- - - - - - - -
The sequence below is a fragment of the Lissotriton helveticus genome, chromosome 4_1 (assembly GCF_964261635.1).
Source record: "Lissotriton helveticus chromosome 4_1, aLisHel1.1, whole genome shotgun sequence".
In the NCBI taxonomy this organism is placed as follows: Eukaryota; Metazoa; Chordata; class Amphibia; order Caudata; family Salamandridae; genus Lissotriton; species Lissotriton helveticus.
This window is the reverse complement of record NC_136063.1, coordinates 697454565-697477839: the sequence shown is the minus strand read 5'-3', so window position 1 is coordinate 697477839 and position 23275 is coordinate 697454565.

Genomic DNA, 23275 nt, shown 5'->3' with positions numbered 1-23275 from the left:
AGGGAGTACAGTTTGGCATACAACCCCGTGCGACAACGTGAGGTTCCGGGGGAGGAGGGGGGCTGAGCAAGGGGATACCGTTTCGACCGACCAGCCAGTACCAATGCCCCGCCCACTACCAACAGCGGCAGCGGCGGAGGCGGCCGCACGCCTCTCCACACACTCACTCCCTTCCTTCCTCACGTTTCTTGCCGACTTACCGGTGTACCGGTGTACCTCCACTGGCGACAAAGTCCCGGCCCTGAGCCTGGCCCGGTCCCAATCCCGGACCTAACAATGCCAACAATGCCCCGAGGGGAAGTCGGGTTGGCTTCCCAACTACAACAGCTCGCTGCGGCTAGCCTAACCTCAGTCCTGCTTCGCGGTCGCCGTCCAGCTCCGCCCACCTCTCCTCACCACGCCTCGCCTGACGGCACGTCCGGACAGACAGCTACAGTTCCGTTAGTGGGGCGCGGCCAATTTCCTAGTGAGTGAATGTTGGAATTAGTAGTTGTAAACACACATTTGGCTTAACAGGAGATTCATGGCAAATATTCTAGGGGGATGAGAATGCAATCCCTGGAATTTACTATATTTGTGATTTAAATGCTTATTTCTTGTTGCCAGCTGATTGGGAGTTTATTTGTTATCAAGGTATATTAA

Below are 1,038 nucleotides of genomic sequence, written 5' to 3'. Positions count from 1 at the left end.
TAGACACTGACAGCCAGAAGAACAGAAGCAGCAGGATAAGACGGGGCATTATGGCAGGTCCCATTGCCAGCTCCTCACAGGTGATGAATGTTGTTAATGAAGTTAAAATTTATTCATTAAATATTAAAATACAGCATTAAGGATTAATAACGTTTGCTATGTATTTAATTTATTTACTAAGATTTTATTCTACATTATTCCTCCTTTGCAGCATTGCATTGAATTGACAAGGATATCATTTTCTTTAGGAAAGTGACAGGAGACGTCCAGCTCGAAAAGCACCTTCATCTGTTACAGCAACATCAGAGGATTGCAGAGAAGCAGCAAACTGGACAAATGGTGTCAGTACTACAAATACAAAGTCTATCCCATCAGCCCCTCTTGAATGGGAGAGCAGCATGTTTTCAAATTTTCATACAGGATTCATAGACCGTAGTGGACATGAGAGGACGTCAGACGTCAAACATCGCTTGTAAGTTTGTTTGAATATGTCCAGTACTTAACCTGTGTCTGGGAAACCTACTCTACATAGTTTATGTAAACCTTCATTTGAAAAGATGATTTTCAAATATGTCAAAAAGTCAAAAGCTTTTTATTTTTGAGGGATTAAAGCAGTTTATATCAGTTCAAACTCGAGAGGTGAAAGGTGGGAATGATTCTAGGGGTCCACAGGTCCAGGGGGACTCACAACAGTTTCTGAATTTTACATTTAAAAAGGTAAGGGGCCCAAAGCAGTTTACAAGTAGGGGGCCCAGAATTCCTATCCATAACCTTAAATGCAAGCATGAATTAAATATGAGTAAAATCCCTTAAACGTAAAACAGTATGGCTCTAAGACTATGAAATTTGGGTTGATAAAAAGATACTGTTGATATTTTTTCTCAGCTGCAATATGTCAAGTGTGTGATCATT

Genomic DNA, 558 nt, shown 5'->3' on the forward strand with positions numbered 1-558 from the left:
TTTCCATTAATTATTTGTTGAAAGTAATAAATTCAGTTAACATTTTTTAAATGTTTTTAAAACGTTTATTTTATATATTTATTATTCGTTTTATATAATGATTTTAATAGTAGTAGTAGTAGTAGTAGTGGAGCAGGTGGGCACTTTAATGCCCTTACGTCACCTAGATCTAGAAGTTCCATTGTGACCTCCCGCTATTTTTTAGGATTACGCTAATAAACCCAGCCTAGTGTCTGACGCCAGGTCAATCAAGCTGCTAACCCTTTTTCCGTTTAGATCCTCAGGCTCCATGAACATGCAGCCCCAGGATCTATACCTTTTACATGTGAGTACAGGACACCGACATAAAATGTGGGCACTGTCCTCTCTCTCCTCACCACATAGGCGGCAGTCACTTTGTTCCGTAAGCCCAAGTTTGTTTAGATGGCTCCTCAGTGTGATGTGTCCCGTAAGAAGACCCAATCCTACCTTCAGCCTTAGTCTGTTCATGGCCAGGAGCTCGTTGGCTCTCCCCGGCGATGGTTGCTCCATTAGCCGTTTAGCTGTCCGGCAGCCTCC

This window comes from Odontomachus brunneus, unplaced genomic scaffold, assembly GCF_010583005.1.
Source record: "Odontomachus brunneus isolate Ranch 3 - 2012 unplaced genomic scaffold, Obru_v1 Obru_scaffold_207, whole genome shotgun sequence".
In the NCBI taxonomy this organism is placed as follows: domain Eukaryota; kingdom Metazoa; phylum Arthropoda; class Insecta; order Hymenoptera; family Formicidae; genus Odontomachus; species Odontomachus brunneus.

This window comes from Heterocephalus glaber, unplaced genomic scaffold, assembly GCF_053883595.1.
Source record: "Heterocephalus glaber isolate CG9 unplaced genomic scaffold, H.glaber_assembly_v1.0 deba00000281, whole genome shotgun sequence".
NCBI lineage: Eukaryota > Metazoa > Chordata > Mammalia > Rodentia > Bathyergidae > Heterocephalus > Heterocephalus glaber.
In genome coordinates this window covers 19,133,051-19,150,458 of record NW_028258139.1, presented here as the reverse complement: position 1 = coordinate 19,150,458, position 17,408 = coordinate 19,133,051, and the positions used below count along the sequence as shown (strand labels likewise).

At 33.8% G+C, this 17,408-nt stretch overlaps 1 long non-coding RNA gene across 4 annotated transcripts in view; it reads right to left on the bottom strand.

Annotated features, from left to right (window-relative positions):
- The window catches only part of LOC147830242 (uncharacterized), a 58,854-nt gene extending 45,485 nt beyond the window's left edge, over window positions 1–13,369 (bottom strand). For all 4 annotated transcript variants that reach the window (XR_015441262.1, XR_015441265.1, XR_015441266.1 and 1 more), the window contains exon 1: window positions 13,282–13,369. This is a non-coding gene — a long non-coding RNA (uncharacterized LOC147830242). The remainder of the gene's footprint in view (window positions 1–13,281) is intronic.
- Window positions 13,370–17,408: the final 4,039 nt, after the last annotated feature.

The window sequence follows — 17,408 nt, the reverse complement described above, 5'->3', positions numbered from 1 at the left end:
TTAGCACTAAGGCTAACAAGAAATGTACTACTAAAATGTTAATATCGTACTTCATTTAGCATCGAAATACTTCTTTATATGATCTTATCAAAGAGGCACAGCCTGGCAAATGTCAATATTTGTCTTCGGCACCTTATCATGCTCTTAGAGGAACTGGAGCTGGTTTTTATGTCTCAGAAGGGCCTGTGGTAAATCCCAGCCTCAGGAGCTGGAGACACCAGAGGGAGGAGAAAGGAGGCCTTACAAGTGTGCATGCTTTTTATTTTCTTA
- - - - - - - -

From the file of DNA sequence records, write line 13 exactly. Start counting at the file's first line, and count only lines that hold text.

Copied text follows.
In the NCBI taxonomy this organism is placed as follows: domain Eukaryota; kingdom Metazoa; phylum Arthropoda; class Insecta; order Hymenoptera; family Formicidae; genus Odontomachus; species Odontomachus brunneus.